Throwing My Hands up: Succumbing to the Struggle and Learning How to Wait
My second rule for a whole year was NO CLOTHES SHOPPING. I allowed myself freedom to buy a few accessories, shoes, undergarments and outerwear. A couple of friends supplemented my experiment (because they love me and they are awesome) and bought me new garments (a killer leather jacket, for example) for my birthday.
I cheated once: for a filmed speaking engagement, I panicked and purchased a new blouse. (The panic itself bummed me out, and I didn't love the blouse in the final video, so the "cheat" was, in the end, a reminder of why I was conducting my experiment in the first place.)
Other than that, no new clothing entered my closet for 365 days. And it changed my life.
History: Before the Skort
For as long as I can remember, clothes-shopping has ignited in me a certain mania. All the choices, the colors, the panoply of gorgeous materials! A beautiful store can intoxicate me--the aromas of the cosmetic department, the promises of well-cut garments, the clever, precious merchandising!
Since I have never been a girl with unlimited funds, looking at price-tags further disorients me. It's easy to become overwhelmed by all the beauty I can never possess. (I end up thinking bitterly about Gustav von Aschenbach and the fatally beautiful, elusive Tadzio, but that's just me. Old lit students die hard.)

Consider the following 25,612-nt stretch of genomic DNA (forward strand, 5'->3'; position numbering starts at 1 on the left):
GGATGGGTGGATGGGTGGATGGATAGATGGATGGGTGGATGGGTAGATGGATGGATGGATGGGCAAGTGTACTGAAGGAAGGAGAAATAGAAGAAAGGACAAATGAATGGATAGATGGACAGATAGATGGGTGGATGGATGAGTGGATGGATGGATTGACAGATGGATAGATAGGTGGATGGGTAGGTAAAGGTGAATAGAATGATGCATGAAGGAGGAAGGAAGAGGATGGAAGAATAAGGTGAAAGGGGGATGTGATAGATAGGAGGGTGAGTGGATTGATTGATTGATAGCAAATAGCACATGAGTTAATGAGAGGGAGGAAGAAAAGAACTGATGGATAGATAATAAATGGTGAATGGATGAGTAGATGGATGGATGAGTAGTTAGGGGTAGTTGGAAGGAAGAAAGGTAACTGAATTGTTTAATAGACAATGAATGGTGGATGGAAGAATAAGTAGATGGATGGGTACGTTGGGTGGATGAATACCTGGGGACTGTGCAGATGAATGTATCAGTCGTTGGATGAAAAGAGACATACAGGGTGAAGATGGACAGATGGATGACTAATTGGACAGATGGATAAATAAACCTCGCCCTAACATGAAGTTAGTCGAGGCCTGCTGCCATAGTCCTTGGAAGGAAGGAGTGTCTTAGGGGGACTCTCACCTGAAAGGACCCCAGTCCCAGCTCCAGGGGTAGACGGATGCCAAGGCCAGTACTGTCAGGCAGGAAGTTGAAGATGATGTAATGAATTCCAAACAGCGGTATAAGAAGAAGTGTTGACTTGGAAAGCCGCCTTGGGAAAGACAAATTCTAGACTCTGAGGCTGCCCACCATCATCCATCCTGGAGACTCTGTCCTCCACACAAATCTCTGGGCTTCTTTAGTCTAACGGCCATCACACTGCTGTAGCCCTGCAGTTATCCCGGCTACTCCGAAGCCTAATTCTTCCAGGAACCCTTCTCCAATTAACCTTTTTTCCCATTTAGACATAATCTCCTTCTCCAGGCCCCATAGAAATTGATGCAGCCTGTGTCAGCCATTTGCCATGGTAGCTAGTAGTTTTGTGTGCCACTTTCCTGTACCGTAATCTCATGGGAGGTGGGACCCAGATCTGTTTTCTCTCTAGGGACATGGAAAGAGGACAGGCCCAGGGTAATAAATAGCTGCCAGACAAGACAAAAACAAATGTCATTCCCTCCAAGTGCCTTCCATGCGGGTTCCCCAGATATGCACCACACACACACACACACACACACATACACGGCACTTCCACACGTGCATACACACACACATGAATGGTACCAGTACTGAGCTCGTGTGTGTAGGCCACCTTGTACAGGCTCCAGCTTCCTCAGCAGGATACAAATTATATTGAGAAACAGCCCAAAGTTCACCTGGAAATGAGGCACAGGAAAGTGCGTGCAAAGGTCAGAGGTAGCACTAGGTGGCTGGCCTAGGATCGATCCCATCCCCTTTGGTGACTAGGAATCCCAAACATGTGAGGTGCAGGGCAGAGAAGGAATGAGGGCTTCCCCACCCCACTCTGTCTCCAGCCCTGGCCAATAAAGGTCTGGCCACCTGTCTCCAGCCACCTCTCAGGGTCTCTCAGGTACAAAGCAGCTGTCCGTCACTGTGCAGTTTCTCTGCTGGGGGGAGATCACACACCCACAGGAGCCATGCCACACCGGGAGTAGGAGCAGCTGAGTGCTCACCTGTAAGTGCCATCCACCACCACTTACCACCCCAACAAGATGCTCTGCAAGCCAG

I compensated (at an early age) by devoting myself to the thrift-store hunt. When I began my Skort365 experiment, I had to face facts: decades of second-hand shopping had created a monster. My closet was stuffed to the brim with multiples--twelve long black skirts (!), three red suit jackets, four gently used pairs of Ugg boots--none of which fit me exactly well. A Good Find surpassed comfort or logic as I sifted through piles for ridiculous deals. As it turns out, neither a Ralph Lauren wool coat for $4.00 nor a one-dollar trendy tunic is worth anything at all if it is ill-fitting or I have nothing to wear with it.
In March of last year, I pillaged my wardrobe. I removed anything from my closet that did not fit well and did not go with a black skort. It was heady work, anticipating a year of engagements with the intention of buying nothing new.
My purpose all along was to stop feeding the beast. The beast that made getting dressed every day of my life a struggle of one kind or another. Here is a long-winded list of what I gained:
Seven Things I Learned from My Year of No Shopping: